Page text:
Regardless of the reasons of the primary non-adherence to orally administered antihistamines—and other medications in general—some suggestions as to the corrective actions could be found in the literature. For example, a randomized trial among patients with AR revealed that a daily short message service reminder improves adherence to intranasal corticosteroid treatment (Wang et al., 2014). A similar solution—a SMS service among asthmatic patients reminding them daily to take their anti-asthmatic medication proved to be effective and increase adherence by 17.8% (Strandbygaard et al., 2010). Using the same approach, involving a reminder to redeem an e-prescription, could be beneficial in achieving better primary adherence. This could be simply achieved and implemented in the e-prescription solution, which in fact includes SMS service, by sending a reminder if the expiration date of a particular e-prescription would be approaching. Moreover, a similar approach may be implemented to inform the prescriber of non-adherence, e.g., via the e-prescription desktop application. Additionally, a feature that would highlight a not redeemed, but frequently prescribed drug would also be of high value. Altogether, with this e-health solution, we believe it creates a great opportunity for discussion with the patient on barriers towards adherence. We recommend that this shall be done with a pro-active dialogue technique, that is, not blaming the patient for being non-adherent, but encouraging a productive discussion on real-life barriers towards adherence. Bearing in mind the reported levels of primary non-adherence practitioners shall once again reflect that prescribing a drug is not equal to the act of redeeming it by the patient, and subsequently taking the medicine.
Another study aimed at improving adherence to inhaled corticosteroids (ICS) in asthma showed a modest but significant improvement among patients who received interactive voice recognition phone calls reminding them of medication refills and a need for continuous ICS treatment. This sort of solution, similar to SMS service, may be another option to improve primary adherence (Vollmer et al., 2011). Further approaches may also include usage of mobile apps to address the clinical significance of proper allergy diagnosis and further encourage adherence (Cingi et al., 2015; Bousquet et al., 2017).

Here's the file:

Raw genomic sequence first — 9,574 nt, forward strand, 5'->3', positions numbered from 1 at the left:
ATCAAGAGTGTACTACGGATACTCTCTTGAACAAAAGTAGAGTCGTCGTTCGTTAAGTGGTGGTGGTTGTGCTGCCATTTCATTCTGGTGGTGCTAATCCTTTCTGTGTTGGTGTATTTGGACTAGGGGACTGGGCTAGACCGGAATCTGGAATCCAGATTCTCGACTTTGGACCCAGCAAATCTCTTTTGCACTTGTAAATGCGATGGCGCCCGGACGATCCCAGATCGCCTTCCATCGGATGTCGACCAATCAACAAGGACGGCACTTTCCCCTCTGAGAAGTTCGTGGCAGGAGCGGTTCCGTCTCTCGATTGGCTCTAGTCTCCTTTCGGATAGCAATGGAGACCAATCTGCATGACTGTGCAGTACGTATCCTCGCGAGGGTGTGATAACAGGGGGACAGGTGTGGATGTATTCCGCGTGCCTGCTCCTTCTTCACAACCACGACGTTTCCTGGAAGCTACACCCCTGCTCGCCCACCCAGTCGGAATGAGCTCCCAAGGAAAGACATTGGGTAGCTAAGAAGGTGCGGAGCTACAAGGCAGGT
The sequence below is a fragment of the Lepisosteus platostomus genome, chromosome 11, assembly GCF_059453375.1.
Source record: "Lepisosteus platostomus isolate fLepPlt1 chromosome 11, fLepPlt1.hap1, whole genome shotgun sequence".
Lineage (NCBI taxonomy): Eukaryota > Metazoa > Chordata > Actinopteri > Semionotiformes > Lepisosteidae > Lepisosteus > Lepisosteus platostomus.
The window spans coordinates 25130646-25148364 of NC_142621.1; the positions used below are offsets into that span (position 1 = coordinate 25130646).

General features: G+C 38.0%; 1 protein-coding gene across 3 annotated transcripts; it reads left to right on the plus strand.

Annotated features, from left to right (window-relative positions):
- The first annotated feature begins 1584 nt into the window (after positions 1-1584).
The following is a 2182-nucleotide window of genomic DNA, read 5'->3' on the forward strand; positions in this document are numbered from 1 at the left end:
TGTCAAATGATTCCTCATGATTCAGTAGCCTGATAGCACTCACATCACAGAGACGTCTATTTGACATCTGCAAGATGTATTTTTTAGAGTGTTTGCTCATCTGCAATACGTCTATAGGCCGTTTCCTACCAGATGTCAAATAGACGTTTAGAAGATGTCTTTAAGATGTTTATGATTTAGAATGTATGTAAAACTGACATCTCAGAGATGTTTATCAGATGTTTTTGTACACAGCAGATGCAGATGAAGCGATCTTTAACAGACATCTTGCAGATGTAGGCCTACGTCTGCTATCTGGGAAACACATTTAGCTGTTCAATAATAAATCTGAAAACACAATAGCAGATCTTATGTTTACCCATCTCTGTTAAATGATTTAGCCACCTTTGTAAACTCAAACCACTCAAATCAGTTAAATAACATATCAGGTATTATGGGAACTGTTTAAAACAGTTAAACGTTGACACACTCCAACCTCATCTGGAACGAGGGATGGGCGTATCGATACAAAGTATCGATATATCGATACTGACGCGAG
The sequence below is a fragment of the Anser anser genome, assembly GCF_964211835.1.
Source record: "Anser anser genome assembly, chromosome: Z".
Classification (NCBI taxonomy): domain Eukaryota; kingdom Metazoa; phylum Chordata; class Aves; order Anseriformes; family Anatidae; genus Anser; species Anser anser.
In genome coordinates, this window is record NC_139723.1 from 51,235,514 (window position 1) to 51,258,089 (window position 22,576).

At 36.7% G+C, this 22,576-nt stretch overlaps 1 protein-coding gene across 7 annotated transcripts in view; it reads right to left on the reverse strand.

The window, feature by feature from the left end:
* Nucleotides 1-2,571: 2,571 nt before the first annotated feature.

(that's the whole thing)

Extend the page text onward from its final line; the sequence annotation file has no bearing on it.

In general, once acknowledging the results of the study, a reconsideration of prescribing antihistamines is strongly advised. As more than 1/5 of antihistamines in general, and almost 1/3 among young adults are not redeemed, this may reflect on the issue of over-prescription of these particular drug group. The levels of primary non-adherence report not only on patients' conscious decision on not to but a drug, but also of prescribing those drugs excessively by the practitioners themselves. The reasons for this observation and for reasons on the primary non-adherence to this drug group require further research.
In this study, we have shown that more than one of five e-prescriptions on orally administered antihistamines were not redeemed in Poland in 2018. Age, but not gender, significantly influenced the degree of primary non-adherence to these drugs. Particular orally administered antihistamines varied in terms of primary non-adherence range between 15.11% for desloratadine and 33.66% for loratadine. To authors knowledge, this is the first real-life study on primary non-adherence to antihistamines in Poland and one of the very few on this subject worldwide, which make it useful in clinical practice for general practitioners, allergy specialists, dermatologists, pulmonologists and other specialists, and also for health-policy makers, payers, etc.
Data Availability Statement
The datasets for this article are not publicly available because of market potential (records hold tradenames of the drugs prescribed). Requests to access the datasets should be directed to corresponding author, PKa.
GK, MP, PKu and PKa created the concept of the paper. JC organized and provided the database used in the study. GK, MP, PKu and PKa contributed to the analysis. GK drafted the paper, which was reviewed and approved by JC, MP, PKu and PKa.
The study was funded by the Medical University of Lodz, Poland.
Conflict of Interest
The authors declare that the research was conducted in the absence of any commercial or financial relationships that could be construed as a potential conflict of interest.
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Keywords: antihistamines, antihistamine drugs, non-adherence, primary non-adherence, e-prescription
Citation: Kardas G, Panek M, Kuna P, Cieszyński J and Kardas P (2020) Primary Non-Adherence to Antihistamines—Conclusions From E-Prescription Pilot Data in Poland. Front. Pharmacol. 11:783. doi: 10.3389/fphar.2020.00783
Received: 28 February 2020; Accepted: 12 May 2020;
Published: 21 May 2020.
Edited by:Ileana Mardare, Carol Davila University of Medicine and Pharmacy, Romania
Reviewed by:Ana Sabo, University of Novi Sad, Serbia
Ludo Haazen, Independent Researcher, Mechelen, Belgium
Copyright © 2020 Kardas, Panek, Kuna, Cieszyński and Kardas. This is an open-access article distributed under the terms of the Creative Commons Attribution License (CC BY). The use, distribution or reproduction in other forums is permitted, provided the original author(s) and the copyright owner(s) are credited and that the original publication in this journal is cited, in accordance with accepted academic practice. No use, distribution or reproduction is permitted which does not comply with these terms.
*Correspondence: Przemysław Kardas, firstname.lastname@example.org